Breslin would win a Pulitzer Prize in 1986 for "columns which consistently champion ordinary citizens." That makes his 1963 book about the "amazin' Mets" all the more exceptional. The gravedigger at Arlington may have been an ordinary citizen. But New York Mets of 1962 were no ordinary ball club. They weren't nearly that good.
But "ordinary citizens" loved them, which is why Breslin's chronicle of the Marx Brothers of baseball, those "loveable losers" of baseball lore, is his best known and best loved book, though he has authored nearly two dozen. Samuel Johnson would no doubt be appalled at the comparison, but Jimmy Breslin became the Boswell of the '62 Mets.
The saga began 50 years ago this day. It was on April 11, 1962 that the New York Metropolitans of the National League took the field for the first time in a regular season game. They came in that year, along with the Houston Colts (later Astros) as an expansion team, as the league went from eight to ten teams. The established teams had to discard players to form a pool from which the newcomers could draft players their former employers deemed the most expendable. The Mets, bringing National League baseball back to the Big Apple after both the Giants and Dodgers had deserted New York for the Gold Coast, drafted players with familiar names, including former Brooklyn Dodgers stars Gil Hodges and Charlie Neal and former Giants catcher Hobie Landrith, the first player drafted by the Mets. You've got to have a catcher, Casey explained, "Otherwise you'll have a lot of passed balls."
The assemblage of name players, whose skills had largely deserted them, was joined by several unknowns whose skills might never be discovered. And so it was that the legendary ineptitude that became the intriguing story of the 1962 baseball season showed up early in spring training, when Stengel, who had managed 10 pennant winning and seven World Champion teams in 12 years with the New York Yankees, surveyed his new charges and announced: "Yes, sir. Come see my amazin' Mets, some of which has never played semi-pro before."
Billy Loes, a former Dodgers pitcher who once managed to lose a ground ball in the sun, was one of the players drafted by the Mets. Loes saw baseball's expansion as a logical extension of the New Deal. "The Mets is a very good thing," he said. "They give everybody a job. Just like the WPA." New York restaurateur Toots Shorr also drew a comparison to the 1930s. He made his son watch the Mets lose game after game, he said, so the lad would know what the Depression was like.
No one quite knew what to expect when the Mets opened their inaugural season at Busch Stadium in St. Louis. No one was too surprised when they lost that first game, but when they lost the next nine, people began to wonder. Fortunately, they had Stengel to explain things, as when a simple pop up eluded several of his fielders. "The wind got a holt of it," the manager explained. "Otherwise my mind tells me my players would be running toward the ball instead of away from it." At other times he could only watch in stunned disbelief. One game ended when a ground ball back to the mound got by the Mets pitcher, two infielders and the outfielder who overran it, leaving the manager staring out at the field and wondering how a simple ground ball could be so fiendishly clever at escaping capture by a team of (more or less) major league ball players!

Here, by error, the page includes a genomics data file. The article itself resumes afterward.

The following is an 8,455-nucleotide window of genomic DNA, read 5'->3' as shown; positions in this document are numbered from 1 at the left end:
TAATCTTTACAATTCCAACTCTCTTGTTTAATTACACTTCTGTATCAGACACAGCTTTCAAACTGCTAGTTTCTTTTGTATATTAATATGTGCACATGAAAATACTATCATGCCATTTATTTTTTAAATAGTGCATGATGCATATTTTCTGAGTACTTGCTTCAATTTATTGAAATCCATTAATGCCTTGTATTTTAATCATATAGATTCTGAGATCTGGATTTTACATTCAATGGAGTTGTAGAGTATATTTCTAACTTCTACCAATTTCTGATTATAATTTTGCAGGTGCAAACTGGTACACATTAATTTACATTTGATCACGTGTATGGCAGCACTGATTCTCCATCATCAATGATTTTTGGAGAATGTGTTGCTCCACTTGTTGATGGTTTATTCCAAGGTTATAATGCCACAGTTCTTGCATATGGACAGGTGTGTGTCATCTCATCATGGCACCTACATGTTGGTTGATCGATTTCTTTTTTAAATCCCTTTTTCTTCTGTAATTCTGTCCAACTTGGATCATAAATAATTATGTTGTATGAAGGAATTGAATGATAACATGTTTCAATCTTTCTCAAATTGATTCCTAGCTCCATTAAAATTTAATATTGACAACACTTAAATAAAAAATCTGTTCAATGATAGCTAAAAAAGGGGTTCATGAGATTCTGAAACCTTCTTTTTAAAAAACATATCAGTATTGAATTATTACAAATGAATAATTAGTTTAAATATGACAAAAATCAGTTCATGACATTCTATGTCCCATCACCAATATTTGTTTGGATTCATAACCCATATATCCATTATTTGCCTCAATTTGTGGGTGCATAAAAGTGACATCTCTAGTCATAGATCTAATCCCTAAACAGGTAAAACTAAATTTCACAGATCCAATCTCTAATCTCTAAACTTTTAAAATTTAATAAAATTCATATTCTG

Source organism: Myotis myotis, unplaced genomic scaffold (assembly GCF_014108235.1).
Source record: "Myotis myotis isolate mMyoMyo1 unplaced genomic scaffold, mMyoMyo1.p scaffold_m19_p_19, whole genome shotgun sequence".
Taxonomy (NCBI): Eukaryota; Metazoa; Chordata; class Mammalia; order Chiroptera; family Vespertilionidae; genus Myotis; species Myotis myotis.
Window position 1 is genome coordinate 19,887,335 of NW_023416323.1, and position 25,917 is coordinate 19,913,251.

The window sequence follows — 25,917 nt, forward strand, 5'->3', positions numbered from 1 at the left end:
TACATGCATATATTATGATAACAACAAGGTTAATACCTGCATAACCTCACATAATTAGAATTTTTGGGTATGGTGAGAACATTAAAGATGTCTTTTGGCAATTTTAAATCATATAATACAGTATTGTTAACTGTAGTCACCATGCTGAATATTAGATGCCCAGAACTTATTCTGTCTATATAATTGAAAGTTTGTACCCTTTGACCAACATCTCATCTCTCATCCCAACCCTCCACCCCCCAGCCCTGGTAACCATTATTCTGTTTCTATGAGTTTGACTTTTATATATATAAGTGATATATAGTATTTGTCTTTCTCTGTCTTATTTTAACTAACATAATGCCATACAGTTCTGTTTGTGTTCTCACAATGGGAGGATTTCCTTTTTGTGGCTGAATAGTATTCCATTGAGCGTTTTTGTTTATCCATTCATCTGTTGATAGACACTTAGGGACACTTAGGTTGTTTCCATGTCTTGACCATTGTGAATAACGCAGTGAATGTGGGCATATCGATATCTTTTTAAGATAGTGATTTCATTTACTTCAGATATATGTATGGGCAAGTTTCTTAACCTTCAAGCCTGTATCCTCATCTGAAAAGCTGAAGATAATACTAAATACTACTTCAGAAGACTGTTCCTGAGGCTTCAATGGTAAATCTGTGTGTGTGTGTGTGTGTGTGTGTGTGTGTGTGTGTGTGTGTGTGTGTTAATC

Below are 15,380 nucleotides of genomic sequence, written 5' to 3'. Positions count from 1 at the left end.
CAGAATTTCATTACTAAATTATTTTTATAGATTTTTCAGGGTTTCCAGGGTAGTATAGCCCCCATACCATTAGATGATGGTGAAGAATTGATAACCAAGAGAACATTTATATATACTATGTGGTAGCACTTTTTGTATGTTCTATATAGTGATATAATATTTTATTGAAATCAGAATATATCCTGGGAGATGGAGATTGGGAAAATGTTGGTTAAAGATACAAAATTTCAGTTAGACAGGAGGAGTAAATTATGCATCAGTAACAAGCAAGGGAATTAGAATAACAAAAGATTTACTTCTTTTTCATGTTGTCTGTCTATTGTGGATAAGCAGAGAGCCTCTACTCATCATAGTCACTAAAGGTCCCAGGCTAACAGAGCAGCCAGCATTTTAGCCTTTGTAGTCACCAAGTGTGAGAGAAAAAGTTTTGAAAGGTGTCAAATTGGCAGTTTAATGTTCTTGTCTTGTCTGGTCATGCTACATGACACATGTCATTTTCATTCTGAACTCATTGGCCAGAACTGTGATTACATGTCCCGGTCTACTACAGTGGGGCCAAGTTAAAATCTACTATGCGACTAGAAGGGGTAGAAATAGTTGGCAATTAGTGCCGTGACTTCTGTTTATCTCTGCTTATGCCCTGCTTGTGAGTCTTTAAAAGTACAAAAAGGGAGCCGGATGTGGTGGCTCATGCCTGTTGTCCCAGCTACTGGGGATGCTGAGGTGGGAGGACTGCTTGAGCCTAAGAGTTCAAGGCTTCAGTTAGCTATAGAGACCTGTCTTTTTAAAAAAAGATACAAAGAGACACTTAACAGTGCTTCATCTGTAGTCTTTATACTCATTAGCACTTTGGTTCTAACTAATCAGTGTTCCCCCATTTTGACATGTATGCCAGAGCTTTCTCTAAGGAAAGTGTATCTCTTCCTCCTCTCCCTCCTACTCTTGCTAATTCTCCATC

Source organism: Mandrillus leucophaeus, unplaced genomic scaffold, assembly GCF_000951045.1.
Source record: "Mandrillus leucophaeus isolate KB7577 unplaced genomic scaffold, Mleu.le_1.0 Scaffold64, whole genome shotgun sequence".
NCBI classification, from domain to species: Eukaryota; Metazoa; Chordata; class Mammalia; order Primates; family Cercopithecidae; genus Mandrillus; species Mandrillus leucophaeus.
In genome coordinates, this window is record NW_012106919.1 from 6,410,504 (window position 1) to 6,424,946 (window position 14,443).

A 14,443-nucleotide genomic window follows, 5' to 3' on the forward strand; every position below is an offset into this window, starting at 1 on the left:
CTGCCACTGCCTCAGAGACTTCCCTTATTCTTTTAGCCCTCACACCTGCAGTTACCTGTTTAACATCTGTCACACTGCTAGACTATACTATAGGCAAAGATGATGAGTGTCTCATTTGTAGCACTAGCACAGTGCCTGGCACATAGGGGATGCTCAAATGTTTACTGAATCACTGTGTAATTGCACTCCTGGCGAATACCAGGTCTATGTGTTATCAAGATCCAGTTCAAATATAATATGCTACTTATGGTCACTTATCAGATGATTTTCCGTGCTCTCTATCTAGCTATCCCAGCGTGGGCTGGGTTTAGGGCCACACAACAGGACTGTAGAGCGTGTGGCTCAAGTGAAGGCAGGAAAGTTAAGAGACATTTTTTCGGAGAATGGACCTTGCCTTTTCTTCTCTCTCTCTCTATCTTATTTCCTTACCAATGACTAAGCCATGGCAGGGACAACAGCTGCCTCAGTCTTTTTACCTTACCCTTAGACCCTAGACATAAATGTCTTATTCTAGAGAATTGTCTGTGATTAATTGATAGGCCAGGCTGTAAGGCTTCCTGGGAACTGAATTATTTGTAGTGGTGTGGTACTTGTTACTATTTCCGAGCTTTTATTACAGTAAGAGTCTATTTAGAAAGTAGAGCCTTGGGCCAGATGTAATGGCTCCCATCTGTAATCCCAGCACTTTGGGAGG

The team's signature player was "Marvelous Marv Throneberry," a first baseman whose fielding flaws were exceeded only by his base running errors. Once, when proudly perched on third with an apparent triple, Throneberry watched helplessly as he was called out at first for missing the base. When Charley Neal followed by hitting the ball over the left field fence, Stengel sprinted out of the first base dugout as fast as a man of 72 years could sprint. Reaching the first base coach's box as Neal was easing into his home run trot, Stengel pointed emphatically to the bag. As Neal rounded the bases, the manager pointed to each one to make sure the runner found each base in the broad daylight. Casey was taking nothing for granted.
Meanwhile, in the Bronx, the pinstriped Yankees were winning another pennant, something they did with monotonous regularity. The Mets were, well, different. "This was not another group of methodical athletes making a living at baseball," Breslin wrote. "Not the Mets. They did things." Like win a game once in a while, an average of one in four. But it's not like they weren't trying in the other three. That's what made them so endearing to so many fans. Like most of us, the Mets had to struggle for even modest — okay, rare — success. The Yankees' lineup of legends, with the likes of Mantle and Maris, Berra, and Ford dominating a league of mere mortals, had become a boring tale. The Mets were real people, struggling against real adversity and if they lost in improbable ways, well, life and baseballs take improbable bounces. People saw that in their own lives. And they saw it in the Mets.
But the appeal of the "loveable losers" has its limits. In the end we want a fairy tale. The Mets provided that as well. Just seven years after launching the franchise with the worst season of any team in the 20th century, and only one year after finishing in ninth place, the "Miracle Mets" won the pennant and the World Series, proving once again the Old Professor was right.
"They say you can't do it," Stengel said, "but sometimes it isn't always true."
Photo: Casey Stengel as depicted on a 1962 Topps baseball card.